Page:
Tag Archives: new job

Promoting Yourself At Your New Job

16 Aug

A lot of my readers seem to come to this site via Google searches relating to new jobs, so I figured, in honor of my readers and to help those of you out that seem to be starting new jobs (which seems to be a lot of you), I thought I would discuss how to promote yourself at your new job. By promote yourself I mean get noticed and be seen by those around you.

So here is the scene. You landed a new, exciting job, and you just started or are getting ready to start.

First things first, remember that this transition into your new position is a chance to make changes and to prove yourself to your new co-workers. The spotlight will be on you for the first few weeks, or even months, with everyone always wondering what you are working on and how you are doing. Are you making a lot of mistakes? Are you catching on quickly to the new systems and protocols? Are you making connections with your co-workers and helping them get to know you?

Second thing to remember: the first day, week, or even month may not be that exciting. While I am sure you are ready to jump in and start working on everything, know that training and moving work to you takes time. So be patient. If you are slow, wait it out. I’m sure it will get better.

Ok, now that we have all of that out of the way I can get down to the meat and potatoes of the new job business.

Most of you know, I hope, that what you do in the first few months at your new job will either make or break you. It is in these first few months that you need to show your boss and your co-workers why you are such an asset to the company and that they should continue to invest time and money in you.

Here are some tips for promoting yourself around the office and making everyone know your worth:


I know, I know, you might not be busy, and that’s ok. What I mean by “hit the ground running” is that you need to be ready and willing to get your feet wet and venture into various different tasks that you have never done before. If you find that you aren’t busy at first, go around the office and ask people for work or if they need help with ANYTHING. If you are busy, embrace it and do everything you can to keep up the pace. Your company is going to want to see that you can be productive and that you are benefitting them.


You can do this through the various assignments you have, at meetings, or in discussions with your co-workers or your boss. It is my advice to try to promote your skills – the skills that set you apart – at every chance you get. If you are a nurse and you are great with patients, make sure others notice this. If you are an attorney and are a great brief writer, volunteer to take a stab at writing a brief. If you are in sales and you are good at cold calls, make sure your boss recognizes this. While I don’t want you to go and tell someone every time you do something great – don’t be afraid to brag a little bit. For example, if you land a big client your first month on the job don’t be afraid to admit this in meeting when discussing the new account. If you don’t mention it, no one will.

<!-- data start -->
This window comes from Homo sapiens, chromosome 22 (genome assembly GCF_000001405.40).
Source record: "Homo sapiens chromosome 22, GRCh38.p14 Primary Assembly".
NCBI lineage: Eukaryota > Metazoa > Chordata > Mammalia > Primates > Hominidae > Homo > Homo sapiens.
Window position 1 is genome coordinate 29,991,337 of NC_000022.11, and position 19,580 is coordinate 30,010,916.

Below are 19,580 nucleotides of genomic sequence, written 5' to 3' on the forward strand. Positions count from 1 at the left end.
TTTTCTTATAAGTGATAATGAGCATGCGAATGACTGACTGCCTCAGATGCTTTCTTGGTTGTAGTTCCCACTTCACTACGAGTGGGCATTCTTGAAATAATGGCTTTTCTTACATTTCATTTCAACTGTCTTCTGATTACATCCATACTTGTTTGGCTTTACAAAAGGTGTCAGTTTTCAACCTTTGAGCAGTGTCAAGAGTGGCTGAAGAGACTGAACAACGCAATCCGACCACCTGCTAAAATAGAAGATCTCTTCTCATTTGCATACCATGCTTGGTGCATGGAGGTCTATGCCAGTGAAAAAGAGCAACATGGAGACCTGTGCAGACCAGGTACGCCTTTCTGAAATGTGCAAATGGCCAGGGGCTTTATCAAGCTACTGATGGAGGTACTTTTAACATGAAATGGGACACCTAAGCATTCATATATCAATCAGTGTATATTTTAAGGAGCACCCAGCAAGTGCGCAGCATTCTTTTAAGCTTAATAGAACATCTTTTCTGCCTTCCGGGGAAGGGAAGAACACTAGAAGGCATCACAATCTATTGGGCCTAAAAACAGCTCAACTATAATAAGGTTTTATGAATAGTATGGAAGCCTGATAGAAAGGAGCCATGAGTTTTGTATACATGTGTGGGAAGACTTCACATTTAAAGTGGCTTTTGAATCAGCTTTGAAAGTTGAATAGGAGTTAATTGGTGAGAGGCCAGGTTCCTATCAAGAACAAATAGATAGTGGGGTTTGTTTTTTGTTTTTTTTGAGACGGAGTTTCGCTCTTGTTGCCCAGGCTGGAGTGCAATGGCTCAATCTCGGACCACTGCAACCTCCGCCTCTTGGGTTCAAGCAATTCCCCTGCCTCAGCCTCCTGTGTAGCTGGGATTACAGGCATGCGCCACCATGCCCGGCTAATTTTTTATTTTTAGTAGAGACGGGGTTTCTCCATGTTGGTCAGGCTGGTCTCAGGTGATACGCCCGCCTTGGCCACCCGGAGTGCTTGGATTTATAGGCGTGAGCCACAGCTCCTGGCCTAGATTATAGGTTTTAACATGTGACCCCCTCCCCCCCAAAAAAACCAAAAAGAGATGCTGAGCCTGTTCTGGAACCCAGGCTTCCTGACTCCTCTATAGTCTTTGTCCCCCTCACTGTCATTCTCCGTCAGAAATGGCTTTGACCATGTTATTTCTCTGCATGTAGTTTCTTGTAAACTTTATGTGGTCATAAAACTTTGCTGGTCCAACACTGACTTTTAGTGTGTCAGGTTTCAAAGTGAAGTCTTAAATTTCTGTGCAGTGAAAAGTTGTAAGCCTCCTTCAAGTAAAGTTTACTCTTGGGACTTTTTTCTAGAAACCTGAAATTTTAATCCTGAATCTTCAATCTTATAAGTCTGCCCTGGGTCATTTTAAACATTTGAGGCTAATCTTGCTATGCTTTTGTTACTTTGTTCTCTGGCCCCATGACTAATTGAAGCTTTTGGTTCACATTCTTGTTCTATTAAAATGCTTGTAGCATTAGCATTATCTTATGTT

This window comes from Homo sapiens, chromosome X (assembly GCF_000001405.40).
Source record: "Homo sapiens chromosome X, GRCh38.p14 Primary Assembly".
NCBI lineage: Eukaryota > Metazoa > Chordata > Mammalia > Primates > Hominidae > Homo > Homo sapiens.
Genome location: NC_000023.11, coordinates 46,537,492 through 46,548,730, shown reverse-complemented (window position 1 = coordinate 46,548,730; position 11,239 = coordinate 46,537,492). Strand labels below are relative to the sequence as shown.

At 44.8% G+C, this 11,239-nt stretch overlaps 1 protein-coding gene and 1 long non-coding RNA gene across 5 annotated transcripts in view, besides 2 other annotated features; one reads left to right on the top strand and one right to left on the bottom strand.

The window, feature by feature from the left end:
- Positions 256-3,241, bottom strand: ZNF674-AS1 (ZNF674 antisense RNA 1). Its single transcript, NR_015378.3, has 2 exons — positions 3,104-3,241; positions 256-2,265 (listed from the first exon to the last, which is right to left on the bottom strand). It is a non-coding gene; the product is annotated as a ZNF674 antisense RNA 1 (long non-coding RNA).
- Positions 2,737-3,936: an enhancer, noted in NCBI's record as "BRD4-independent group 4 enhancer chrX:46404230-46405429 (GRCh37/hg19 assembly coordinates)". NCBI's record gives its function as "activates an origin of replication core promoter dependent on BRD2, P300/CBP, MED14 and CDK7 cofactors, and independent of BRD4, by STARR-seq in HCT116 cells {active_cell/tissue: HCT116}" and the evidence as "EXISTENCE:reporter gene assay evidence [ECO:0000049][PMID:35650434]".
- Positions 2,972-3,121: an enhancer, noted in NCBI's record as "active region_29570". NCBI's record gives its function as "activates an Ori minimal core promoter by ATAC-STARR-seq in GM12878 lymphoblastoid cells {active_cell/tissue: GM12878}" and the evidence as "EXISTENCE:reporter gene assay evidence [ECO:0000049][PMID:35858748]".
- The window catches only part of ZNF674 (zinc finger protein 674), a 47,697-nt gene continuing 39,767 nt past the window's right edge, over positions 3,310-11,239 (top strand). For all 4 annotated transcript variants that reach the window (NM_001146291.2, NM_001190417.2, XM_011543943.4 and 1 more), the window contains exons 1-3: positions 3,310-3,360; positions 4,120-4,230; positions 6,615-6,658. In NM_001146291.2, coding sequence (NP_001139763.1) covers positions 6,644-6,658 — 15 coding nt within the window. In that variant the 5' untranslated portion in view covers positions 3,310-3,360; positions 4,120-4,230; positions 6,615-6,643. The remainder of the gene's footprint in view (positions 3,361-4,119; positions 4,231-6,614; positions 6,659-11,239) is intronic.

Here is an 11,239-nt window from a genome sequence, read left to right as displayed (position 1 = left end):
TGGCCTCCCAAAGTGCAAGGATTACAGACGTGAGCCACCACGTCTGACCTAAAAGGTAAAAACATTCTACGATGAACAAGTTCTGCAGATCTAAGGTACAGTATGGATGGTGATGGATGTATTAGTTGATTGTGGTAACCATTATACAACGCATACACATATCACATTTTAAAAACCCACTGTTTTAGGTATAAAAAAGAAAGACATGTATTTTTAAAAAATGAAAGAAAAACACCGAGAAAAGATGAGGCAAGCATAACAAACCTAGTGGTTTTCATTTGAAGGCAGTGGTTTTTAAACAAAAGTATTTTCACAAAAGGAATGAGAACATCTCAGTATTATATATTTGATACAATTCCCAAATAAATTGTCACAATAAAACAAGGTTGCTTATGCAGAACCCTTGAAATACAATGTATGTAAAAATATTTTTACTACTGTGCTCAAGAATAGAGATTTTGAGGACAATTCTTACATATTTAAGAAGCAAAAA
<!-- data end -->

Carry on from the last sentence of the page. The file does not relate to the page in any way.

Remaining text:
If your co-workers invite you to lunch, happy hours, conferences, etc., make sure that you go. They are inviting you because they want to get to know you and they want you to get involved. I know that going to social events with people you don’t know can be strange and awkward, but it is a part of establishing a career and expanding your network. Getting involved can even be as simple as joining the company softball team. The point is that you want to start building a connection to your co-workers right away.


Every company has a very different culture. By culture I  mean anything from actual culture (my last company was primarily Indian dominated and so they celebrated many Indian holidays), office hours, where people eat lunch, how long they eat lunch, how people dress, whether people schmooze in the hallways, whether they go out for a drink after work, etc. Understanding all of the nuances of your new company will allow you to ensure that you are doing things in accordance with what everyone else has become accustomed to. You don’t want to be the Chatty Cathy if talking in the hallways is unacceptable.

If you are finding it hard to figure some of this stuff out, ask someone you feel comfortable talking with.


Even if you are slammed and have been asked if you can help out, DON’T SAY NO. Even if you have plans after work and have been asked to attend a speaking event or a happy hour or some other business-related event, DON’T SAY NO. While you don’t have to say Yes to everything the entire time you work at this new company, you need to say Yes the first few months you work there. Not only will saying yes show your dedication to the company, but it will probably give you a chance to build some relationships with your co-workers.